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(Bloomberg) -- The Swiss National Bank provided a boon for the $163 million Counterpoint Asian Macro Fund this month when it ended a currency cap.

The fund held a put option, or protection against share- price declines, allowing it to sell a certain amount of shares in a Swiss luxury-goods maker by a specific date, Geoffrey Barker, who manages the fund with City Financial Investment Company (Hong Kong), said in an e-mailed response to a Bloomberg query.

The SNB’s surprise decision to scrap the cap on the franc versus the euro on Jan. 15 sent the Swiss currency surging as much as 41 percent and shares of exporters tumbling on the view that the country’s exports will become more expensive and less competitive. Counterpoint made money in a month when peers including BlueCrest Capital Management, Comac Capital and Everest Capital suffered losses tied to the SNB move. Everest Capital decided to shut its largest hedge fund after losing virtually all its money.

The Counterpoint fund also profited this year from trades tied to copper prices declining and interest rates in India dropping, Barker said.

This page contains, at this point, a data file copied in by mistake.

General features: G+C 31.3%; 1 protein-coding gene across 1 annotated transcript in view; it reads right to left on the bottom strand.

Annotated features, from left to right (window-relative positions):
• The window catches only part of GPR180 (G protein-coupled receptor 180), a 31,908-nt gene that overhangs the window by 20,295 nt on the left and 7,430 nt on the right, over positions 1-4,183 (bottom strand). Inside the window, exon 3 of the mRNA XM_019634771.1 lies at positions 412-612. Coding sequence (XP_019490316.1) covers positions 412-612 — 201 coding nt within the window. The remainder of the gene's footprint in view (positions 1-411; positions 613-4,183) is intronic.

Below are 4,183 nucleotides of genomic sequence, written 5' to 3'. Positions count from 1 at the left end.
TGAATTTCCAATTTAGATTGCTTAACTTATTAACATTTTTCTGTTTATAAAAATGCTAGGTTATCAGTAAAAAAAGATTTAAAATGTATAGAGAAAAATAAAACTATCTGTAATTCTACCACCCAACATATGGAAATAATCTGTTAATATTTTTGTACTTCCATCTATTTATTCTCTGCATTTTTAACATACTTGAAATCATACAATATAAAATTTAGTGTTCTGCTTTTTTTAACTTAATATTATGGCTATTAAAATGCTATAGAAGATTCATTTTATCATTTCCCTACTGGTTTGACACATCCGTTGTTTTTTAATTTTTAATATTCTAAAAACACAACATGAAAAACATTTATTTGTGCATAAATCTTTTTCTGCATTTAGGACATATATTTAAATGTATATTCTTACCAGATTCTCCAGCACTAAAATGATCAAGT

Its copper positions were based on China’s investment slowdown driving an oversupply and that the price was expensive after other commodities had fallen, Barker said. His team also anticipated a strong dollar, in which commodities are priced, to affect copper. The price of the metal fell to the lowest since 2009 this month.

India Rates

In India, Barker’s team had forecast faster interest-rate cuts by the Reserve Bank of India as inflation dropped more than expected, helped by lower oil prices. The central bank cut rates in an unscheduled review to revive growth on Jan. 15.

The fund was “up comfortably” this year, based on an internal estimate, Barker said, declining to give specific numbers because of a policy of not sharing intra-month data.

The Counterpoint fund has returned almost 5 percent since inception in March, Barker said. Asian macro hedge funds on average were little changed between the end of February and December, according to an index compiled by Singapore-based Eurekahedge Pte.

A former HSBC Holdings Plc economist, Barker managed the BIA Pacific Macro Fund, whose assets peaked at about $400 million in 2009, for Hong Kong-based Ballingal Investment Advisors. It returned an annualized 10 percent between inception in March 2006 and when he left in 2013.

To contact the reporter on this story: Bei Hu in Hong Kong at bhu5@bloomberg.net To contact the editors responsible for this story: Andreea Papuc at apapuc1@bloomberg.net Marcus Wright

Bloomberg